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262. Splitting apart (IV)



In a large London department store, I found myself trapped in a maze-like path to the tills. The set-up was, I suppose, a deliberate ploy to keep a person’s progress around the shop nice and slow—it forced each customer to browse the tables next to them. On the tables next to me were piles upon piles of the same book: a book written by a Muslim girl who had been on a game show broadcast on a state-sponsored channel a few years ago.


The media made a big fuss about her, and, in fact, her victory had been arranged by the state to make a propaganda point at a time when Muslim terror attacks were severe: here was a perfectly nice girl, a completely domestic and peaceable Muslim girl who could bake English cake recipes and win a prize for doing so. The girl was then cultivated to present the Islam the state wants to see, nothing to do with Islam itself—as naïve neoconservatives think—but rather progressive liberal views clad in Islam’s veil; and so the girl promoted the state’s important propaganda points, and those citizens who conform to the state ideology applauded, “You see, the Muslims are just like us. They just want to shop, too.”


This book was not a cookery book: it was decorated in red and gold—as I examined it, I found it was a general manual for life itself. It was not to do with Islam, exactly. It covered everything; and yet I took umbrage at it, for it represented Britain’s trajectory this century. A Muslim girl in a niqab stood next to me and examined the book. I said to my girlfriend: “This is all pushed down our throats by the state to rub our noses in diversity.” At this the girl shot up and said to me: “What’s that? What’s that? I’m a second-generation immigrant!” Her point was that she belonged here. I said to her: “That’s what I think: Britain for the British.”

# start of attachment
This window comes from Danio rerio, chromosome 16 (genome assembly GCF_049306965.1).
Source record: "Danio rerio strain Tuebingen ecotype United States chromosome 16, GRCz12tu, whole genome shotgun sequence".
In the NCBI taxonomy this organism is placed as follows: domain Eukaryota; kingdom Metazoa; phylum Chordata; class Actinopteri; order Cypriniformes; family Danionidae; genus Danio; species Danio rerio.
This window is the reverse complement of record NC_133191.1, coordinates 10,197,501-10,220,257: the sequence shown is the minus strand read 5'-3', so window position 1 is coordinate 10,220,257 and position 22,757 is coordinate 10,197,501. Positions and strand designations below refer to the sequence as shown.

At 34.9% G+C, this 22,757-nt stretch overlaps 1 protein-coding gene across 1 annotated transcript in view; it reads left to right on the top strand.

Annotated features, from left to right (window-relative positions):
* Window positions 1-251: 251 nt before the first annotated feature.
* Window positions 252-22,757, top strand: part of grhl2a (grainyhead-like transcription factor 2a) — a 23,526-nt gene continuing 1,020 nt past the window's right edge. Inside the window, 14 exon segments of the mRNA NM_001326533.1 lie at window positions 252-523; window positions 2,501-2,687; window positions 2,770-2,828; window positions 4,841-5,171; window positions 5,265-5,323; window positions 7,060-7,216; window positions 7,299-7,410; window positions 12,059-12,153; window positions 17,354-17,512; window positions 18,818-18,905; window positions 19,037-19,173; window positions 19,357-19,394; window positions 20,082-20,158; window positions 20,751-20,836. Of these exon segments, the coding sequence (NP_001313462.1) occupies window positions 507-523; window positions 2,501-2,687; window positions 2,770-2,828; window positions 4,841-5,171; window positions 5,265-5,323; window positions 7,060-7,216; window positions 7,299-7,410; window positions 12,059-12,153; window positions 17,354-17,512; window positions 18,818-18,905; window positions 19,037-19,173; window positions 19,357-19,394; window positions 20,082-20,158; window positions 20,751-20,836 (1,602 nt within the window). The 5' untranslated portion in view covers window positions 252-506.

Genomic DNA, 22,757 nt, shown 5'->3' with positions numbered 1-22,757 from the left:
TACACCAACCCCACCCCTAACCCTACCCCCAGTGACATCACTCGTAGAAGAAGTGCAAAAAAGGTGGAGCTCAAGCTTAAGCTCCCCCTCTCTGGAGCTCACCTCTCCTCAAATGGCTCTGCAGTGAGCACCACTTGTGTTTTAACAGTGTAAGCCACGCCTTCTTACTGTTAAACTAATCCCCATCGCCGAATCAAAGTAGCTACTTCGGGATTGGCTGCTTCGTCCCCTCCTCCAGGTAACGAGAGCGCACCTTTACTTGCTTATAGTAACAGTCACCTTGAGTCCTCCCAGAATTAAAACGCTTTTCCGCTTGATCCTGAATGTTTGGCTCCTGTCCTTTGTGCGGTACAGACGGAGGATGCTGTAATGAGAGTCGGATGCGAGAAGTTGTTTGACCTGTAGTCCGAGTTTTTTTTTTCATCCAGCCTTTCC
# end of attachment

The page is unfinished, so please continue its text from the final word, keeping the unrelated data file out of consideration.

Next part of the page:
I exited the store with some difficulty and, on the street, a man in a suit and bowler hat swooped from the sky; he had claw-like talons and I struggled with him; after a few moments, the scene went dark. Then I was in a long-abandoned multi-storey carpark; it had been built in the 1960s and the concrete had rotted. I exited via a ramp and found I was in a valley formed by two multi-storey carparks. There was a high concrete ceiling above me, and it dripped water—at the heights there was straggly orange beard-like growth that hung down, the suggestion was chemical.


I walked to the tunnel’s end and found it shrunk to a small square entrance. There was a female reporter there and she explained that this was the long-lost entrance to a tomb. I squeezed through the square and found myself in a tiny antechamber. I had to crouch into a ball. I was completely hunched over. Above me was a golden hatch decorated by two representations of Anubis. There was a circular protrusion, not unlike a miniature colosseum in shape; and I twisted it to open the hatch, but it would not open. I had the impression there might be compacted earth behind the hatch.


“It was his life’s work,” said the female reporter; and we were joined by an older man, an archaeologist. I realised he had worked all his life to uncover this hatch; and I was sure there was a great boon on the other side. Suddenly, I felt that I had to leave the antechamber; the older man would shut us inside. I tried to squeeze back through the door, but it was too tight. The more I tried, the harder it became. I felt the air stifle me and it grew hot. I pushed my body halfway through the opening, but it tightened around me. I was trapped and I was sure the archaeologist would seal me inside the antechamber.

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